Multisig is a general concept, but the details of how it is to be implemented differ across blockchains. Bitcoin’s Script is very limited, and so the implementation of a 2/3-multisig address in a Bitcoin P2SH script is broadly similar across all users and contracts: there’s just “one way to spell it.”
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A blockchain such as Ethereum has a much more capable virtual machine and is designed for more complex computing. This has created an embarrassment of riches for the Ethereum community. There is so much code out there, but no canonical smart contract which everyone trusts to use for multisig: there are “many ways to spell it,” and it’s not clear which to trust.
The Parity hacks of 2017 (1, 2) were especially troubling, because they showed that the default multisig implementation shipping with one of the leading Ethereum clients was horribly broken. How could a catastrophe like this have happened, not once, but twice? And to the same part of the codebase ultimately due to the same kind of attack vector? Is the Parity team just bad? Is Solidity designed poorly? Is the EVM difficult to write code for? Is a world computer compatible with the idea of sound money?
These are the questions we were asking ourselves last year at Unchained Capital as we sought to deploy our own multisig Ethereum contracts to support lending against ETH as a form of collateral (in addition to BTC).
We first attempted to use an existing implementing of 2/3-multisig but we weren’t happy with any of the ones we found:
.solfile. It also hasn’t been committed to in 5 months. The Gnosis’ Multisig Wallet is the evolution of ConsenSys’ multisig wallet and is tested & under active development but retains the unnecessary complexity of the original.
We weren’t the only ones who felt this way — see this excellent post by Alex Miller of Grid+ which urges for a low-functionality, stateless, simple design philosophy for Ethereum multisig, a philosophy that would result in truly safe contracts.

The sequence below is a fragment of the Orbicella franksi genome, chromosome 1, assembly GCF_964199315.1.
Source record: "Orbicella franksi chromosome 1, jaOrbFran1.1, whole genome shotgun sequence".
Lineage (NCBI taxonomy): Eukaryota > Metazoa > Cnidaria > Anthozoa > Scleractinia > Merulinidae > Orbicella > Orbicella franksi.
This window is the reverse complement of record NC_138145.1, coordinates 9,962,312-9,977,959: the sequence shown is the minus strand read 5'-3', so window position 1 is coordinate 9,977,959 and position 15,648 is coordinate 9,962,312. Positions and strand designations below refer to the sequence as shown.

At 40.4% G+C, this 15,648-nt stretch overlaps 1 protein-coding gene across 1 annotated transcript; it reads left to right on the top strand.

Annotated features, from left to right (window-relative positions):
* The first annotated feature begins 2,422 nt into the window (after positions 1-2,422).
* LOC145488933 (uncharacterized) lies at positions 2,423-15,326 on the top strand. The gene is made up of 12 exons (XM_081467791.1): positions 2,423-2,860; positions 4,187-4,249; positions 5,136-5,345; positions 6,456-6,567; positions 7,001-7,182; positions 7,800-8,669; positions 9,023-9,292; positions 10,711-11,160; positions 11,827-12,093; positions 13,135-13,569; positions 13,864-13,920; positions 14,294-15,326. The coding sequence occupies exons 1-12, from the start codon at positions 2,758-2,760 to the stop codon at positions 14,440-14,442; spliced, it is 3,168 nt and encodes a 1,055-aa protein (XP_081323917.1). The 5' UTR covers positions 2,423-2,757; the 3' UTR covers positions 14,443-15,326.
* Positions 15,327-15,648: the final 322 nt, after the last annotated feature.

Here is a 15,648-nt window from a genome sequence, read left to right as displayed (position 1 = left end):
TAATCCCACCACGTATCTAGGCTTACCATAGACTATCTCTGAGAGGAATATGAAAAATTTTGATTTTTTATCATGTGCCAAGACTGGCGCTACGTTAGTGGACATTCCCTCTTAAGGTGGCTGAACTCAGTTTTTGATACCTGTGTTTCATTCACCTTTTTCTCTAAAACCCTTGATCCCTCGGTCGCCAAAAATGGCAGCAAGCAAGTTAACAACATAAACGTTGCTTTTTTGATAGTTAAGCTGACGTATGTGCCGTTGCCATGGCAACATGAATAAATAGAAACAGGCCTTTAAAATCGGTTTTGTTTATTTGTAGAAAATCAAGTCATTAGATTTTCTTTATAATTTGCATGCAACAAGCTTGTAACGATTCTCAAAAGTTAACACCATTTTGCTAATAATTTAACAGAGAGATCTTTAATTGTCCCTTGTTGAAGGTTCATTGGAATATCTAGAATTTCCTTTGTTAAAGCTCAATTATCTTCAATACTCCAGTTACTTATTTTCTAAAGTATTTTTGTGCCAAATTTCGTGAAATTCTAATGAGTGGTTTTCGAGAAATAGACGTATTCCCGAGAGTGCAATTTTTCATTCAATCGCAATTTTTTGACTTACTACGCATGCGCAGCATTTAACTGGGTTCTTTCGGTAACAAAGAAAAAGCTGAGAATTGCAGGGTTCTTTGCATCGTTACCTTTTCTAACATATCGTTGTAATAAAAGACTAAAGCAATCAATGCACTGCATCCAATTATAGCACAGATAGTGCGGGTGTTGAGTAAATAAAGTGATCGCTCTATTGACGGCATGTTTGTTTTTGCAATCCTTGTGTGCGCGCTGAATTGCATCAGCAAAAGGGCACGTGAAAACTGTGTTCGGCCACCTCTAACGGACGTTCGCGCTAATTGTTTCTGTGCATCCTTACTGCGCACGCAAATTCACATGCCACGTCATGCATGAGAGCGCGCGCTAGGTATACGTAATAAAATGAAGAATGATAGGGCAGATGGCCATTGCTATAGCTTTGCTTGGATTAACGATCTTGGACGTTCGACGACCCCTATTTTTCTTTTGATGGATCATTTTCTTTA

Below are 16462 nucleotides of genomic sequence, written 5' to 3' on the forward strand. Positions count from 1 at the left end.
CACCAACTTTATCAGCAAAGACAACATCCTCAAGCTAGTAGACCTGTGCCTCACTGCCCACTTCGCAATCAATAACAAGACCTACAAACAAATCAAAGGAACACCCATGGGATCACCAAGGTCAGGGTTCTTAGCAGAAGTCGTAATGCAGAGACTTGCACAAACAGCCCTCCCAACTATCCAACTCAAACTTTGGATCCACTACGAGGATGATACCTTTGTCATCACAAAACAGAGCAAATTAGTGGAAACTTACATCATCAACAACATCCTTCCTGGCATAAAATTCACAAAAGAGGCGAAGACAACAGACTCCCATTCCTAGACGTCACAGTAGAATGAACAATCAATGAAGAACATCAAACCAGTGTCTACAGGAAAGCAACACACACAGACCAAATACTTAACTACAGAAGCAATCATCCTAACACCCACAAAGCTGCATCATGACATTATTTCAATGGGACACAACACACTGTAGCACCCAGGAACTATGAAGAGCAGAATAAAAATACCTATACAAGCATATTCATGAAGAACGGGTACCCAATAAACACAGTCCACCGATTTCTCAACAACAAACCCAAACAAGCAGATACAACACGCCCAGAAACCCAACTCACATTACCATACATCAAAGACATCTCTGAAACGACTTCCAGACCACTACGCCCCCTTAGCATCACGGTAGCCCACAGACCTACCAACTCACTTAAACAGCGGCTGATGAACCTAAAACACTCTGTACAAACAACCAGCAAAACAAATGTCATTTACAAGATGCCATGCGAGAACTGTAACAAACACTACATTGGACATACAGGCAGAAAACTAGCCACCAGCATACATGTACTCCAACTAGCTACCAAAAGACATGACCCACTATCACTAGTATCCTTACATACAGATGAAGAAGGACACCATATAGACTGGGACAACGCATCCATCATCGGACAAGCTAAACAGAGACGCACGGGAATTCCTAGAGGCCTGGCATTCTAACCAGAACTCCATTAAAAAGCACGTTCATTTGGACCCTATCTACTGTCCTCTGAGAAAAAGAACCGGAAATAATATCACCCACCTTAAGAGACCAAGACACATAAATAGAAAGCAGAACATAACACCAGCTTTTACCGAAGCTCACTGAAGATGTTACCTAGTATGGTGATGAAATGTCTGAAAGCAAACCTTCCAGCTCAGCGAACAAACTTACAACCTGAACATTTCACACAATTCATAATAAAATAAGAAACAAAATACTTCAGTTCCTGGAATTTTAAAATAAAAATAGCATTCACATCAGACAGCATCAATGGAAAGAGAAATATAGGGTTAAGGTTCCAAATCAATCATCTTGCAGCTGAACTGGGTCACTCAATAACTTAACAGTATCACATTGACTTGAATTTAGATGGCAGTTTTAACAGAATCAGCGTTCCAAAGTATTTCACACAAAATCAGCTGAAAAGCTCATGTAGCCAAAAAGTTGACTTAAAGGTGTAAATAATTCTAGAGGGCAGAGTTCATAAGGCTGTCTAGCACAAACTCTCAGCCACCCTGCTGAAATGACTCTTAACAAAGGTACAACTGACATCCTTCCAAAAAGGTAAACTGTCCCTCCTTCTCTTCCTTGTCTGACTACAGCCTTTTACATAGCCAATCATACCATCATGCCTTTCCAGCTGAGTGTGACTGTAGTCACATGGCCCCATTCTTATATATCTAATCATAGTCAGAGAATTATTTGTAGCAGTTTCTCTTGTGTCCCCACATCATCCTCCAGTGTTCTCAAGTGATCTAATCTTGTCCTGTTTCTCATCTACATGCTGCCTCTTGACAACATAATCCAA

So we decided to write our own contract. Here are the design guidelines we adopted:
To many Ethereum developers, the above list might seem like it was written by a Luddite. What’s the point of using Ethereum if you’re going to disallow using all its coolest features?
But this is exactly our point! We are not trying to build a complex application, we are building a vault. A vault needs to be secure above anything else and so by minimizing the features of our vault, we maximize its security.
We open-sourced our multisig contract and created a dApp to help people use it because we want to maximize the exposure of our code to the Ethereum community. We believe this will increase the security of our contract for all.
We are also launching our bug bounty program with an initial award pool of $150,000. If you discover bugs (whether critical or trivial) in our Ethereum multisig contract, you can report them to us and earn a bug bounty. If you are a security researcher, Solidity programmer, or hacker (black hat or white), we encourage you to investigate our smart contract, use our dApp, and try and break something 🙂
ETH holders: if the reception to our Ethereum multisig contract and bug bounty are warm and no significant issues are discovered, we plan to use the multisig contract to lend against ETH as collateral in the very near future.
To learn more about Unchained Capital and our crypto-secured loans, sign-up on our website. To stay up to date on Unchained Capital news and announcements, follow us on our Blog and Twitter.
Many of bitcoin’s staunchest critics have expressed doubt about its 21 million cap, but perhaps the most mindless criticism relates…Ted Stevenot, Stephen Hall